The joys and frustrations of seed saving
The other day I finally put my garden to bed. While I ripped out the skeletons of tomatoes and tucked away eggplant cages for another season, I noticed some of my plants had gone to seed. I collected what I could, sealed some shiso and arugula seeds into envelopes, and thought of a grower named Natale Costa who I met a few months ago who warned me that seed saving can be addictive.
“It’s so easy. I guess that’s the thing, because you’re like Oh my God, I like this vegetable or fruit or whatever and you’re like, I could just save some seeds. And it’s like magic," he said. "I have some things I had like literally six seeds of, like a bean for example, and then you grow it and then you’re like now I have 50 seeds and then it’s like you can’t stop.”
Natale got into seed saving while living in Philadelphia and started growing out all kinds of fruits, grains, and vegetables for a company called True Love Seeds. One of the company’s focuses is to grow out seed where it originates. And since Natale’s moved back to Plympton, he started experimenting with some local varieties.
“I’ve been part of this group where we’re growing out two kinds of butternut squash, the true Waltham Butternut and then Burpee’s Butterbush, which is a small one.”
All plants in the squash family — which also includes pumpkins, gourds, cucumbers, and melons — are insect pollinated. Growing more than one type gets complicated really quickly — for example with squash to avoid cross-pollination each variety is supposed to be separated by half a mile.
“Peppers I grew like six kinds of peppers and I had to grow them in pots because I had to put them all 200 feet apart you know and then I grew this year four kinds of tomatoes,” Natale said.
All of these plants are insect pollinated, like squash, and for the most part, you’re just trying to put them far enough away from each other or with enough trees in between that the insects pollinating one variety won’t fly over to the other. But with plants that are wind pollinated, like a lot of grains, the isolation distances get even more extreme.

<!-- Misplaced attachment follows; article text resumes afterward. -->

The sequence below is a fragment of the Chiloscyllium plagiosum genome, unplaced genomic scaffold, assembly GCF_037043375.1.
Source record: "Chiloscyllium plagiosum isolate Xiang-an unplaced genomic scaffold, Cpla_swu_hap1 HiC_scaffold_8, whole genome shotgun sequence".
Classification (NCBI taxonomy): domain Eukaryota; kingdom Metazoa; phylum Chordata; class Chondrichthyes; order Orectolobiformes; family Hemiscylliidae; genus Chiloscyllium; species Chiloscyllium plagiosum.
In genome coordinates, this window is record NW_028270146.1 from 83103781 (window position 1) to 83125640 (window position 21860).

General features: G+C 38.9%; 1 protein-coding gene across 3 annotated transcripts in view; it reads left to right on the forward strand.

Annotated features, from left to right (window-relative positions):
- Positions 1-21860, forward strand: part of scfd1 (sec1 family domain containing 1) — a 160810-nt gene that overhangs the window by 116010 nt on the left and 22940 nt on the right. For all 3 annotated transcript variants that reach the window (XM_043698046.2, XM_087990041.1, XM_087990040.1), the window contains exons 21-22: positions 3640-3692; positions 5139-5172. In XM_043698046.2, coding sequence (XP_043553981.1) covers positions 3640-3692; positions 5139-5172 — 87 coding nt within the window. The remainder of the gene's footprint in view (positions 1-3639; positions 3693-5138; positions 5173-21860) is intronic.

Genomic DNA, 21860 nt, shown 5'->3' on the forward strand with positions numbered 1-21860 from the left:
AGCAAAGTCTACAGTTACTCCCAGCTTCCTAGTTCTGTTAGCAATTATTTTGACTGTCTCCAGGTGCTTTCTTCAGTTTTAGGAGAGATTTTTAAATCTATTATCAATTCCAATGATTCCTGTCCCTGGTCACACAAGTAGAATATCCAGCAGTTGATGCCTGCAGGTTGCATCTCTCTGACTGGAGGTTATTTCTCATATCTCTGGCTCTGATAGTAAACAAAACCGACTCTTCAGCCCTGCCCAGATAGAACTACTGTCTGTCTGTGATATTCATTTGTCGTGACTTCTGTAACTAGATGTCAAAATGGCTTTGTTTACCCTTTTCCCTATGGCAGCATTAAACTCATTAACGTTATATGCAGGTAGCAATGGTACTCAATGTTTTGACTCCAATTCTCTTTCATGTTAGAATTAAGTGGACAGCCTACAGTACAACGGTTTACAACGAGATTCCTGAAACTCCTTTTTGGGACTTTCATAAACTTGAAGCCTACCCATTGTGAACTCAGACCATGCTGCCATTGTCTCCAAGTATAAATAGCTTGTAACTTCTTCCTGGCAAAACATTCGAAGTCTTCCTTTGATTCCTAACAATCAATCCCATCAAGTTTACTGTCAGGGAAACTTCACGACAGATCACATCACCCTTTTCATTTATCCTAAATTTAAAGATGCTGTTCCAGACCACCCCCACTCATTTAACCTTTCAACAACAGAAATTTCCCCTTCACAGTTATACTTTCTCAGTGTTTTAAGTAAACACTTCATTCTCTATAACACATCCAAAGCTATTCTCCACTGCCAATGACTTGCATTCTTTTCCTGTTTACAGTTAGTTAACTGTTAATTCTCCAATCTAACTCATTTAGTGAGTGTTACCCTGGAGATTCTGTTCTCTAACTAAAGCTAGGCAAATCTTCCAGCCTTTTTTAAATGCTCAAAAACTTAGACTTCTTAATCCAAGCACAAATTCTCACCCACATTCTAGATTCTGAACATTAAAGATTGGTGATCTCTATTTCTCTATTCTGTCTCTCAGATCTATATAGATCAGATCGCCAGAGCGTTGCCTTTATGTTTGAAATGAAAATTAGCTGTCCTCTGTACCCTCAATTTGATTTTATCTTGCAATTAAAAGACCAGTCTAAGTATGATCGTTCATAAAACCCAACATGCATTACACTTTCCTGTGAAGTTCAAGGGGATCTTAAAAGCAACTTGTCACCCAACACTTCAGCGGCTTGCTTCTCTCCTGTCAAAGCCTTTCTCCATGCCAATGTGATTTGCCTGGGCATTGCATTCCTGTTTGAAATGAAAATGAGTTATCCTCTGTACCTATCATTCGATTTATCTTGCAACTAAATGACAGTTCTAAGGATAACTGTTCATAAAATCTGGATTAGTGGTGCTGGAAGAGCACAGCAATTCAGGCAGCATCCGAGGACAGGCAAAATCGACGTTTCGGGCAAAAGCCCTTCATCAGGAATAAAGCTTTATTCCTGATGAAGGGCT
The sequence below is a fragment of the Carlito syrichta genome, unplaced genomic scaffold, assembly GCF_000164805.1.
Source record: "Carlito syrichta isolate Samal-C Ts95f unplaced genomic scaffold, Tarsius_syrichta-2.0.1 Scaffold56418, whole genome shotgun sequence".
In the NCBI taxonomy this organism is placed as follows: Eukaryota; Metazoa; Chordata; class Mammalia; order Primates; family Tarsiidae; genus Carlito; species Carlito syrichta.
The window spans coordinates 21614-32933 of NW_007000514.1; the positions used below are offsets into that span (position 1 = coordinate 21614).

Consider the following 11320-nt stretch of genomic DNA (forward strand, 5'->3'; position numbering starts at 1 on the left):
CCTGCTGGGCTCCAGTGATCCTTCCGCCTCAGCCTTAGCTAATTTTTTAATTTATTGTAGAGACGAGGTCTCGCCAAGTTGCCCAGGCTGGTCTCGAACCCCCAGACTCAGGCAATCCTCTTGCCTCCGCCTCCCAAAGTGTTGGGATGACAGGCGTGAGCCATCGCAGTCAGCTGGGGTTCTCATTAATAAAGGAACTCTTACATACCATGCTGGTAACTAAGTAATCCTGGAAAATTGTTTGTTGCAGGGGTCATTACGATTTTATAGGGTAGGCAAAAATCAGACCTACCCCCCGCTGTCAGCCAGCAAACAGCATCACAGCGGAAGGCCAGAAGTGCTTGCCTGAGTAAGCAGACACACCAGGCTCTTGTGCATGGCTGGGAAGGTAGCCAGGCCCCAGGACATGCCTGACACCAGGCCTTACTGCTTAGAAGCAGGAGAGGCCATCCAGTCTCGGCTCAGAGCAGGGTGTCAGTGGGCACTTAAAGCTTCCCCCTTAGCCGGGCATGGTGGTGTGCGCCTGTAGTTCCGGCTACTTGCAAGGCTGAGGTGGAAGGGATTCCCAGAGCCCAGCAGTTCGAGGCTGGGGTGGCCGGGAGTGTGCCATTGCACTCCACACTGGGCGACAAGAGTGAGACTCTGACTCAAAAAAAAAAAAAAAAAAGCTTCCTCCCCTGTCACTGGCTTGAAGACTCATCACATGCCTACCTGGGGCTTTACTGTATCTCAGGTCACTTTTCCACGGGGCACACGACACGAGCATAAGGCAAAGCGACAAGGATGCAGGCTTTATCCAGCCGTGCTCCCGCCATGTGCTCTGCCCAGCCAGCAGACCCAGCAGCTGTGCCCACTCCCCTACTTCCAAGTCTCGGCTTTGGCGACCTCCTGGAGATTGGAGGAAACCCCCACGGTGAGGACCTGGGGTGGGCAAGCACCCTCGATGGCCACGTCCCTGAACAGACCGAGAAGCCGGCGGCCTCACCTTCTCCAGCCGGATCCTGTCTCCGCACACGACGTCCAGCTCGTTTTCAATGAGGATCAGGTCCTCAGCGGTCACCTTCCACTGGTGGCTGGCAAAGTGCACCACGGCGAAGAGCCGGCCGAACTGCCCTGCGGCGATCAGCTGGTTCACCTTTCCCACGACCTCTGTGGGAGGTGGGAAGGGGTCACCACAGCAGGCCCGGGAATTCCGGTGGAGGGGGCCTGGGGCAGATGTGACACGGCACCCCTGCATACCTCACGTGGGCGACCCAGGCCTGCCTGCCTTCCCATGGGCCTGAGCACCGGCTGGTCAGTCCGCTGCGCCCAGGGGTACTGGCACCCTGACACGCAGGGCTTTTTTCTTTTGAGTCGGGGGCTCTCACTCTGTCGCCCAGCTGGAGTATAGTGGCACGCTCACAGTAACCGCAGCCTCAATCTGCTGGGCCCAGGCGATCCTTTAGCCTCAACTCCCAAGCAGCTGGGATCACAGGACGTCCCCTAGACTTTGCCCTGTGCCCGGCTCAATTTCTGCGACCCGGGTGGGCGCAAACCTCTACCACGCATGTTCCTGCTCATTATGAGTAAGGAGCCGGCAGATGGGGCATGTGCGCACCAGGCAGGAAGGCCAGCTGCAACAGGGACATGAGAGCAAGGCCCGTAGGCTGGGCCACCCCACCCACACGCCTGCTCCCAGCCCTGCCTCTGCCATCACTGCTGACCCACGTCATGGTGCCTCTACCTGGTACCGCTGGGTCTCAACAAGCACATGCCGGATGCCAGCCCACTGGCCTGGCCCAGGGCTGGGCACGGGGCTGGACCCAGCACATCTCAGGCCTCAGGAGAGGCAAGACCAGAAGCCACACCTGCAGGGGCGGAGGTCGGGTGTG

“I’ve read some studies where they’re like we’re gonna plant this blue corn here and no one’s planting corn for 10 miles and there’s like a mountain range between us and the next corn and that corn gets cross pollinated.”
Natale’s talking about studies done in Mexico since 2001, where corn growing in remote areas was cross pollinated with GMO seed. The country banned growing GMO corn in 1998 — though it’s since flip-flopped, but strains of GMO material were found in corn growing almost 60 miles from where the last known GMO corn was planted. This is why you hear growers concerned about neighbors planting GMO corn or other species. And if GMO pollen pollinates your corn and you save the seed, you can be sued — Monsanto has filed more than 140 patent-infringement lawsuits like this against growers who say their fields were contaminated without them knowing. Natale says with corn, the cultural implications of this are kind of mind blowing.
“You’re talking about like 10,000 years of cultivation, right: of growing, of caring for it, of hand selecting. Like, think of all the people who have like stewarded that seed, right? Like, it’s instantly undone, what humans have been doing for millennia is instantly undone.”
Farmers have always improved and selected their own seeds — that’s nothing new. But the idea that a company can own a plant’s genetics — that is new, and unsettling. Natale says ideally all seed saving is a balancing act — between trying to get the results you want and understanding that you’re entering into a series of relationships — with the plants you’re breeding, and with the breeders who came before you.
“The seed is living history,” Natale said. “Every time you touch it, it's telling you a story.”
Find an article from when the original study on GM Corn in Mexico came out in 2001, here.